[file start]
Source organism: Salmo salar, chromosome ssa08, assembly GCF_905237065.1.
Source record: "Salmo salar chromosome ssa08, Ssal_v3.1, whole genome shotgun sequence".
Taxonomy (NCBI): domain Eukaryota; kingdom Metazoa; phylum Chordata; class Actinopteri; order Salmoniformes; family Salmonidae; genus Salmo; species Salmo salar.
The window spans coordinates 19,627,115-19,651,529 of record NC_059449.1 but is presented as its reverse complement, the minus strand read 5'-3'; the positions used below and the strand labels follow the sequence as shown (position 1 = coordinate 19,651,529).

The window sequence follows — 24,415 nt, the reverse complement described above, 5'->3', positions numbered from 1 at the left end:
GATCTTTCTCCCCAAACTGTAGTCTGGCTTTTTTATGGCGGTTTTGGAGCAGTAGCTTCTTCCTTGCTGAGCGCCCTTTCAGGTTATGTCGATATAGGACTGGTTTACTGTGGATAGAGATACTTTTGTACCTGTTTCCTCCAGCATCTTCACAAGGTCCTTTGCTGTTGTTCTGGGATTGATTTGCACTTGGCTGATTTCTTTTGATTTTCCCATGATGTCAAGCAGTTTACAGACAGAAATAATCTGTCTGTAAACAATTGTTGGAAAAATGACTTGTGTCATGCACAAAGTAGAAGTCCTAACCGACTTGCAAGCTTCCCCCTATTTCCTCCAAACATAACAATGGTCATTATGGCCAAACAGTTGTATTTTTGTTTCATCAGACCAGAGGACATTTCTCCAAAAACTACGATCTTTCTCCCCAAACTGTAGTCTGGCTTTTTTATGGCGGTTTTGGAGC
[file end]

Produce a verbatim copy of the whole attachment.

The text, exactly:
Source organism: Salmo salar, chromosome ssa08, assembly GCF_905237065.1.
Source record: "Salmo salar chromosome ssa08, Ssal_v3.1, whole genome shotgun sequence".
Taxonomy (NCBI): domain Eukaryota; kingdom Metazoa; phylum Chordata; class Actinopteri; order Salmoniformes; family Salmonidae; genus Salmo; species Salmo salar.
The window spans coordinates 19,627,115-19,651,529 of record NC_059449.1 but is presented as its reverse complement, the minus strand read 5'-3'; the positions used below and the strand labels follow the sequence as shown (position 1 = coordinate 19,651,529).

The window sequence follows — 24,415 nt, the reverse complement described above, 5'->3', positions numbered from 1 at the left end:
GATCTTTCTCCCCAAACTGTAGTCTGGCTTTTTTATGGCGGTTTTGGAGCAGTAGCTTCTTCCTTGCTGAGCGCCCTTTCAGGTTATGTCGATATAGGACTGGTTTACTGTGGATAGAGATACTTTTGTACCTGTTTCCTCCAGCATCTTCACAAGGTCCTTTGCTGTTGTTCTGGGATTGATTTGCACTTGGCTGATTTCTTTTGATTTTCCCATGATGTCAAGCAGTTTACAGACAGAAATAATCTGTCTGTAAACAATTGTTGGAAAAATGACTTGTGTCATGCACAAAGTAGAAGTCCTAACCGACTTGCAAGCTTCCCCCTATTTCCTCCAAACATAACAATGGTCATTATGGCCAAACAGTTGTATTTTTGTTTCATCAGACCAGAGGACATTTCTCCAAAAACTACGATCTTTCTCCCCAAACTGTAGTCTGGCTTTTTTATGGCGGTTTTGGAGC